Managing Mobility in Missouri

More than 6,000 students changed schools two or more times this year in Kansas City, Missouri. That’s at least a quarter of the student population. This issue of student mobility means students are more likely to rack up absences and, as a result, less likely to graduate high school.

According to the Kansas City Area Education Research Consortium, many of the students transferring from one school to the other are missing up to 10 days between transfers.

To shine a light on the challenges that highly mobile students face in Kansas City, Missouri, Turn the Page KC and the City of Kansas City hosted a GradNation Community Summit on September 1. At least 160 stakeholders participated in the daylong strategic meeting to better understand student mobility, and how to work across sectors to develop strategies that lessen the burden on students who switch schools.

Dr. Russ Rumberger, Professor of Education at the Graduate School of Education at UC Santa Barbara, laid out the context and scope of student mobility: when it comes to understanding why students are moving, it largely has to do with affordable housing.

Poor housing choices and low-paying, low-skilled jobs often force families to move. Many caregivers go from apartment to apartment in search of rental specials that allow residents to get one or two months free; once the special expires, the caregivers move on to the next rent special, even if it means crossing school district lines and putting their child’s school attendance record in jeopardy.

Additionally, Kansas City school discipline policies put young people at a higher risk of missing school or needing to transfer because of suspensions or expulsions. Other major life changes for students like the death or the divorce of parents, siblings or grandparents also impacts student mobility and attendance.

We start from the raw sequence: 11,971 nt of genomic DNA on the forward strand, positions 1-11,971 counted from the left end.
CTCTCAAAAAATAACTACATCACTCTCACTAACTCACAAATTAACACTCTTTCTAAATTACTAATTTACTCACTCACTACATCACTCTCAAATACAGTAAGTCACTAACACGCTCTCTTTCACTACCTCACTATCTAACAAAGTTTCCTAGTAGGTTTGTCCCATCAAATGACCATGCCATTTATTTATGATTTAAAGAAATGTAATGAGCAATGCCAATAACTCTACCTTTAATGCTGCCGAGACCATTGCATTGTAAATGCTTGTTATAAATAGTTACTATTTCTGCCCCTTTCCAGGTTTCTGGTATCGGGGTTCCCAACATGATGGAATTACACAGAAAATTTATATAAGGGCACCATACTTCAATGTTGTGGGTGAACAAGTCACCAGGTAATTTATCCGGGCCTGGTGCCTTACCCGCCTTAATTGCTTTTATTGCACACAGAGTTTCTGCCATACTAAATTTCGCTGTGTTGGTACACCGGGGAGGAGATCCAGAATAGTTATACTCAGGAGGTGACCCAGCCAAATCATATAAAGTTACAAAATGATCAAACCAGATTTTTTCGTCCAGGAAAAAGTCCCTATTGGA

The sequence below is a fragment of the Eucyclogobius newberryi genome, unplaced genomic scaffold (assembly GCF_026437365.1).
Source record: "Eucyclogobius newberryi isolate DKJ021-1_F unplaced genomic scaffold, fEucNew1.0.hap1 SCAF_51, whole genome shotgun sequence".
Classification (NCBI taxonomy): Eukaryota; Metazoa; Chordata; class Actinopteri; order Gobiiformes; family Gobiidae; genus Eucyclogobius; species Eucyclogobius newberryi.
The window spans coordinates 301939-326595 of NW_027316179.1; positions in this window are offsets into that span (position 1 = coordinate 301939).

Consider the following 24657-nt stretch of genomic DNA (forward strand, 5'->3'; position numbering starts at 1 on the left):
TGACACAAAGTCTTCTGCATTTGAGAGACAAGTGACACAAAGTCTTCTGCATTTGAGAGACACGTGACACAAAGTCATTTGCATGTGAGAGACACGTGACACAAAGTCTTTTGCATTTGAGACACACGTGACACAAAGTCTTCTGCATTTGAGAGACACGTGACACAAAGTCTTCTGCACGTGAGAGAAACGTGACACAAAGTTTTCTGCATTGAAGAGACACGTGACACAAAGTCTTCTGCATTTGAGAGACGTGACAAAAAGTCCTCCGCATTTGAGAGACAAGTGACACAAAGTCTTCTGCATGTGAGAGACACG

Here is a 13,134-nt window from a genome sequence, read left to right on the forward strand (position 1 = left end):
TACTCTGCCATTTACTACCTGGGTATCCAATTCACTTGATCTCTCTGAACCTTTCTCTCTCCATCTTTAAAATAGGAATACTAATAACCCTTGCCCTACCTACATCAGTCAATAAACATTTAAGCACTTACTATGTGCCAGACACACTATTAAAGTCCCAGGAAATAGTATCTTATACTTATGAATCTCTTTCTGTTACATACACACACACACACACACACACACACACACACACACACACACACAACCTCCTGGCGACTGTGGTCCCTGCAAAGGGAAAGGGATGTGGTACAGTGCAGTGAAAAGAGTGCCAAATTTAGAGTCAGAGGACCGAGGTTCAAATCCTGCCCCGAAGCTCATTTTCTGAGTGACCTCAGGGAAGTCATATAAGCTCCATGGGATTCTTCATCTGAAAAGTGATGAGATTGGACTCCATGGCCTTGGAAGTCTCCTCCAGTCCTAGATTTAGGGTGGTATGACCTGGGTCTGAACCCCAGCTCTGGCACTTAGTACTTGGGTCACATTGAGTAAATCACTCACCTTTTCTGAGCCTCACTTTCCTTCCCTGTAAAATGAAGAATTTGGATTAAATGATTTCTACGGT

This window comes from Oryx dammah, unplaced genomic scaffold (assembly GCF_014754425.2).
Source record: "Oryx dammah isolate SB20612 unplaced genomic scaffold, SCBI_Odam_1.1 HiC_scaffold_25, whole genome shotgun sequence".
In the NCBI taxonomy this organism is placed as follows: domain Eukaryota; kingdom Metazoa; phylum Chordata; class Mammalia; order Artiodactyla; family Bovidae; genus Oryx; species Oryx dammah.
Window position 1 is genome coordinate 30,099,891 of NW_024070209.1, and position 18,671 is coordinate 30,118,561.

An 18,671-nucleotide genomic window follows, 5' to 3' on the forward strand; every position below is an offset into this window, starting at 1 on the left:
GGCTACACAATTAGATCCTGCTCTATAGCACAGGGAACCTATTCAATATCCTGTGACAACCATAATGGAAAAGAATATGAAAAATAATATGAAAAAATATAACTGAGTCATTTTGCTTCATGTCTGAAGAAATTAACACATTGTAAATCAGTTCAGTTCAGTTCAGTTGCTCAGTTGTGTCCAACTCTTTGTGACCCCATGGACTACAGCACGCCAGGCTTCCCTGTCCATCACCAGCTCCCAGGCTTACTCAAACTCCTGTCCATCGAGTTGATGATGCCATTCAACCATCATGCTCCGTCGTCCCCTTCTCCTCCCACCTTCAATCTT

After summit leaders laid out the problem of student mobility, participants broke up into community groups to come up with solutions.

One group focused on improving student record keeping. By creating a streamlined process for transferring enrollment documents and student transcripts, schools could reducing the time it takes for students to enroll in a new school. To join this solution group, click here.
The second solution group focused their work on creating welcoming and stable environments for newly transferred students to ensure smooth transitions from school-to-school. Readers from the Kansas City area are encouraged to also join this solution group.

Participants from each of the community solutions groups will be reconvening later in September and early October to continue their prototyping sessions. Stakeholders are also encouraged to stay in contact with the city and potentially participate as thought leaders as the city works to create an action plan to help combat student mobility.

To stay abreast of what the Kansas City community is doing to combat absenteeism as a result of mobility, please contact Mike English, Executive Director at Turn the Page Kansas City to learn more.

About GradNation Community Summits

As part of the GradNation campaign to reach a 90 percent on-time high school graduation rate by 2020 and encourage dramatic increases in postsecondary enrollment and graduation, America’s Promise Alliance is working with community partners across the country to host 100 community summits through 2016.

Each community summit convenes multi-sector leaders to identify challenges facing young people in their communities and develop strategies to address them. To learn more about community summits or find one in your area, visit our community summits page online.